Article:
• The signs of progress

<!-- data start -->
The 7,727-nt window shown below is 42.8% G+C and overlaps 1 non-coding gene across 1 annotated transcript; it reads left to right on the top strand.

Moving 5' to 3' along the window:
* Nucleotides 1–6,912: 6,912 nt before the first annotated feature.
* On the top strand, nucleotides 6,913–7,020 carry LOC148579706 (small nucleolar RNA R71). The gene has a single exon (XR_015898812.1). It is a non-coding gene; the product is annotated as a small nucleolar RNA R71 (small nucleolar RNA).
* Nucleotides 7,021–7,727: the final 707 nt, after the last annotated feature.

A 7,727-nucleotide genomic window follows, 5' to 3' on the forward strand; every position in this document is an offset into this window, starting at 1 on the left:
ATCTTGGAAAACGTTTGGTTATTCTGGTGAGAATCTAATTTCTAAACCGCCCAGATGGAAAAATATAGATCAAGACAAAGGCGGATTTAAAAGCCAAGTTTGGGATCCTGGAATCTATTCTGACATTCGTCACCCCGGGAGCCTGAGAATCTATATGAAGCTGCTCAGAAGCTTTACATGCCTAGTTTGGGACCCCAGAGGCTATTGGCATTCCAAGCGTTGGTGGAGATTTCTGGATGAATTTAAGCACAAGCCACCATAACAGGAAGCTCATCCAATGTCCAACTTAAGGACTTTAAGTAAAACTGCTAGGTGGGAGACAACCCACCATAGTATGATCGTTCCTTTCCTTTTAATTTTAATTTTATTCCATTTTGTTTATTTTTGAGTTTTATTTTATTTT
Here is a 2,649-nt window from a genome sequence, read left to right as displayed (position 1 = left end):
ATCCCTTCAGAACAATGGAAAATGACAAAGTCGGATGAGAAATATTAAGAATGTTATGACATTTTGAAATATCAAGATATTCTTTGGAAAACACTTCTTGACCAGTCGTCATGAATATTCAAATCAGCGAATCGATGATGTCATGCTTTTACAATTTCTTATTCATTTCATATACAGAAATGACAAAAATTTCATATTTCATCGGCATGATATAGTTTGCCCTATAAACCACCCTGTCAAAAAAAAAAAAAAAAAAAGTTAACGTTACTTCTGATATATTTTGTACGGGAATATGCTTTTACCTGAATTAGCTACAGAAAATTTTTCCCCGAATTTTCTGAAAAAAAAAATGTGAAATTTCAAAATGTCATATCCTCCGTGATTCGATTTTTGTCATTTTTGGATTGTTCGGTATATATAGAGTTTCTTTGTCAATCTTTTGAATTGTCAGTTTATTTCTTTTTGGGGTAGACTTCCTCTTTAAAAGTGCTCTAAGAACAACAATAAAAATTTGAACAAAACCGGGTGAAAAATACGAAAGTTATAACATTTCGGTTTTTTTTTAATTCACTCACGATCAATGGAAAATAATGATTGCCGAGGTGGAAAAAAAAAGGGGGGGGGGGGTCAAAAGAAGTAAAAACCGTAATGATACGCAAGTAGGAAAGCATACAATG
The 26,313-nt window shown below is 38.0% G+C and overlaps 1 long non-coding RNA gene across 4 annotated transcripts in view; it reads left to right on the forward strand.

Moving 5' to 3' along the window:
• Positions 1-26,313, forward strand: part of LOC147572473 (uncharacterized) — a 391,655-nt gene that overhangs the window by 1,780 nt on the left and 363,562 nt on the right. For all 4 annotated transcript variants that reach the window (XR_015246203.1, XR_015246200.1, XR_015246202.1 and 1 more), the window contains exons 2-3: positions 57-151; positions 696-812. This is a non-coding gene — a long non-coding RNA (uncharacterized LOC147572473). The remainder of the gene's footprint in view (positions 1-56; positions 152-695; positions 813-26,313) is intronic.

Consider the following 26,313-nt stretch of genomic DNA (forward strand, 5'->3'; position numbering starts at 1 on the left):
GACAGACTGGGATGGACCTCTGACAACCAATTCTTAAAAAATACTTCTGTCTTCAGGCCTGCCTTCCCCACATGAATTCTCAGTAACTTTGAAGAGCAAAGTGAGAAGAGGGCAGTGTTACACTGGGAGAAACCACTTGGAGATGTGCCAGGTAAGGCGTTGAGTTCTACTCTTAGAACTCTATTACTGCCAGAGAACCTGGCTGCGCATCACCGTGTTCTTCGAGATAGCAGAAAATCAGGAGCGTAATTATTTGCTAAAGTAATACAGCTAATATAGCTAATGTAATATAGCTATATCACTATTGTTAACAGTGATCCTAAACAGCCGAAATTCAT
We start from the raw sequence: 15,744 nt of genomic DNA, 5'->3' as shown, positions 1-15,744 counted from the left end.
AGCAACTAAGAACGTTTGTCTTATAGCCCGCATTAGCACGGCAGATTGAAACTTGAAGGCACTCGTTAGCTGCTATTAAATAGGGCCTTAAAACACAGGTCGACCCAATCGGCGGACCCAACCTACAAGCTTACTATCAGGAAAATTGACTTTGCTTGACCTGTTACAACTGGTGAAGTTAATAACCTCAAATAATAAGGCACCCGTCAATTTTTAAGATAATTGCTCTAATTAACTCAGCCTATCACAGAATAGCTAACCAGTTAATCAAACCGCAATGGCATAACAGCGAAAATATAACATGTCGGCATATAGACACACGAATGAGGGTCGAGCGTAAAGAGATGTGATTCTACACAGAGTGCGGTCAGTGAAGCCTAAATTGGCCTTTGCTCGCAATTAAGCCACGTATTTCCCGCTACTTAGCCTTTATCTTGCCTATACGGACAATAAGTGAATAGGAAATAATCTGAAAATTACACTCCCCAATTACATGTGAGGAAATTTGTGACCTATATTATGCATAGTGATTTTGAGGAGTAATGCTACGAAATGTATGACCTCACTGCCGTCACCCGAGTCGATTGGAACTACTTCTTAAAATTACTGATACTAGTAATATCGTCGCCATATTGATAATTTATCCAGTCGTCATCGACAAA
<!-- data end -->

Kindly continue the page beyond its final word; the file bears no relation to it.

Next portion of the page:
The Kluge center for Children in Charlottesville, Virginia scheduled Matt for periodic visits. They were scheduled about a year apart and the purpose of these visits was to track Matt’s progress in all areas included in a skills check-list for age appropriate skills and behaviors. Matt was still not talking on his first visit back after his initial diagnosis the year before. The therapist tried to get Matt to speak. He did not comply. His only language at that time consisted of “no”, “yes”, “water”, “drink” – Matt was now 4 years old. The window for speech ability was going to close within the next year. His therapist was very concerned. Being able to say a few words is not the same as having speech. Speech is a form of communication and Matt’s communication was still mostly grunts, moans and body language. It was time to put in a back-up plan just in case the next year he remained at his present level of talking. The therapist instructed me on how to use sign-language and had me practice. Signing provided me a new way to communicate and I embraced it. I practice several signs and used them on Matt every day. He didn’t like watching my hands and had no fascination with my gestures. I slowly realized that sign-language was not going to work. Still, I kept at it. I wanted to talk to my son and I really didn’t care if it was through signing or speech. My favorite sign, and the one I used most often, was the one for “I love you”. You extend your thumb, index finger and pinky finger upward while keeping the ring and middle finger bent. Each night at bedtime I kissed Matt and said “I love you” both in words and in signing. I found it difficult to tell whether or not he made the connection. I found out later that he had been watching, listening and learning all along. Although Matt was not doing age appropriate behaviors, most of his skills were higher than average for his age. He had a few skills that were deceptively low-level, like not knowing how to use a key in a lock.  You have to look at the whole grading system to understand why he failed. You see, the lock and key test was sprung on him during his Kluge Center visit. The occupational therapist gave him a key and set the locked box in front of him. She then began timing him. He had never even seen a lock or a key, and he had no curiosity about what was in the box. After several minutes she secretively marked her grade sheet. “Did he fail?” I asked. “Well, he didn’t even attempt to open the box and never showed any curiosity.” She stated back. “Matt can do that trick” I countered, “give me the key.” She politely handed me the key, placating the hysterical parent. “Matt, watch this!” I said directly to Matt as I sat on the floor beside him. Matt watched as I put the key in the hole, turned, open the lock, opened the latch and open the box. I picked up his toy car he had brought with him and placed it in the box. I shut the lid, flipped down the latch, and put the lock back on. “Listen” I said as I clamped the lock down.  We listened.  It produced an audible “click”. Matt watched the whole sequence. His car was now in that box and the box was locked. I handed him the key. Matt put the key in the hole, turned it, open the lock and removed it, flipped the latch and opened the box to reveal his beloved possession still intact. A wonderful smile lit up his face. He was genuinely relieved and now fascinated by the lock and key. “See?” I said to the therapist. She looked at me as if I had just spit on her. “He was not able to do it without you showing him . . . “ she trailed off. She never changed her grade sheet. Matt had low scores from her and high scores from each of the other 3 therapists. This first visit back had really gotten under my skin. I was ready to use the sign language, but I was unwilling to accept that Matt lacked thinking skills. I became aware that people would judge my son on his ability using particular tests that were unintentionally misleading. People would always use his diagnosis to assume Matt was mentally incapable of learning – that is unless I made it a point to teach them differently. It was during this same year that Matt learned the alphabet without anyone knowing. I practiced the alphabet on the glass of the back door – writing in the frost. The first few weeks Matt just scraped frost onto his fingers, fascinated by the cold of the door. At school the class went over the alphabet each morning. Matt would dive under a table and put his hands to his ears as everyone did the alphabet together. His teachers assumed Matt was off in his own little world, refusing to pay attention. His teachers soon found they had made a false assumption. Matt was listening and using his split-second glances at the board to connect the letter with its name. Matt was under the table yes, but he was learning. Within weeks Matt was writing the alphabet in the frost and writing the alphabet on paper in school. His repertoire of words seemed to jump from 4 to 20 - 30 in no time at all. Matt’s brain was healing and he was beginning to show us signs that he was capable of making connections again, both figuratively and literally. He began to speak more and more. I was finally sure – absolutely positive – that he would eventually use sentences to communicate and so, I stopped using sign-language – that is except for “I love you”. To this day, 20 years later, we give the sign for “I love you” whenever we part, whenever we say good-bye, and sometimes just for the heck of it. It has become a symbol with a much deeper meaning. Each of our children knows the sign and has used it, but for Tom, Matt and I, it is part of our everyday language and behavior. A few days ago we again hiked another section of the New River Trail. Each of us had in earbuds listening to our own musical preferences on our MP3 players. I was out ahead and looked back to find Tom taking pictures – he was quite a ways back. Matt looked at me, then at Tom, then back to me and shrugged his shoulders. I held my hand up indicating stop and wait – Matt stopped. He looked again at Tom and back to me with a big smile and flashed me an “I love you”. Not a word needed to be spoken.